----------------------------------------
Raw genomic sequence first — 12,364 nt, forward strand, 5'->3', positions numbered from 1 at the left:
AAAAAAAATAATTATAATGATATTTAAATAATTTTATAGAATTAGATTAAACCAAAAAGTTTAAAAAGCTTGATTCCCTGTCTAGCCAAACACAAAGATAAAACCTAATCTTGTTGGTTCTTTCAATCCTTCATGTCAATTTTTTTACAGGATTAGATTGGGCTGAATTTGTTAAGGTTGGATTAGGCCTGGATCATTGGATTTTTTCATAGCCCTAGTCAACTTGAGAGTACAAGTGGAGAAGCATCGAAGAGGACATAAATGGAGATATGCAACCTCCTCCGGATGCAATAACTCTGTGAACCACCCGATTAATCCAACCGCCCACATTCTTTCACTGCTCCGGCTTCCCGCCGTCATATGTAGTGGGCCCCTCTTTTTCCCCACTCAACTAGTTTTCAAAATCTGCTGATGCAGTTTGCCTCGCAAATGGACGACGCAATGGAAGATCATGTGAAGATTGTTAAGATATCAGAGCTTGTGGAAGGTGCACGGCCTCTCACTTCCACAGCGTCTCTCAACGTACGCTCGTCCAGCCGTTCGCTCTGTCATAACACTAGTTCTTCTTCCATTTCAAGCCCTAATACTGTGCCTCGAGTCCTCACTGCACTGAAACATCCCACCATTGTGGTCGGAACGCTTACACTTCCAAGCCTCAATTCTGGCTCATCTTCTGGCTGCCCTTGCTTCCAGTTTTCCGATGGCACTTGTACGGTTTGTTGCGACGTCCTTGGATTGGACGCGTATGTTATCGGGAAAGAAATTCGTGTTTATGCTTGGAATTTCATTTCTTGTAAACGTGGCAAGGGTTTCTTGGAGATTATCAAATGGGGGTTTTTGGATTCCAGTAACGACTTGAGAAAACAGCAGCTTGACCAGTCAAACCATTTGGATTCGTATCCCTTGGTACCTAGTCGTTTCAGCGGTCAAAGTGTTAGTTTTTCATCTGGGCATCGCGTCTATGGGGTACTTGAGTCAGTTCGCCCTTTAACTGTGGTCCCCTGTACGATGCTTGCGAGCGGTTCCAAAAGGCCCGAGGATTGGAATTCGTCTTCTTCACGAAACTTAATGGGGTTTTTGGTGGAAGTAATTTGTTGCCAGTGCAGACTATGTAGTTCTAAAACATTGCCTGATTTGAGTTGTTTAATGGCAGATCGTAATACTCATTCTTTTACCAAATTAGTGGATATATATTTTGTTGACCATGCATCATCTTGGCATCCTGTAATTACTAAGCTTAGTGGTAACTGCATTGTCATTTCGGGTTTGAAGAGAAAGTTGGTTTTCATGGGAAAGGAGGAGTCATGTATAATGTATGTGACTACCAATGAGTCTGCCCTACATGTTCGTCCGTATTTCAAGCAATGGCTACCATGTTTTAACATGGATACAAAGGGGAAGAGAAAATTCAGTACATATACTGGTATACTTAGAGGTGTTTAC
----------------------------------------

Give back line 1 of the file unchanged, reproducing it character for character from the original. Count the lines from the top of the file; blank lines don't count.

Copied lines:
Raw genomic sequence first — 12,364 nt, forward strand, 5'->3', positions numbered from 1 at the left: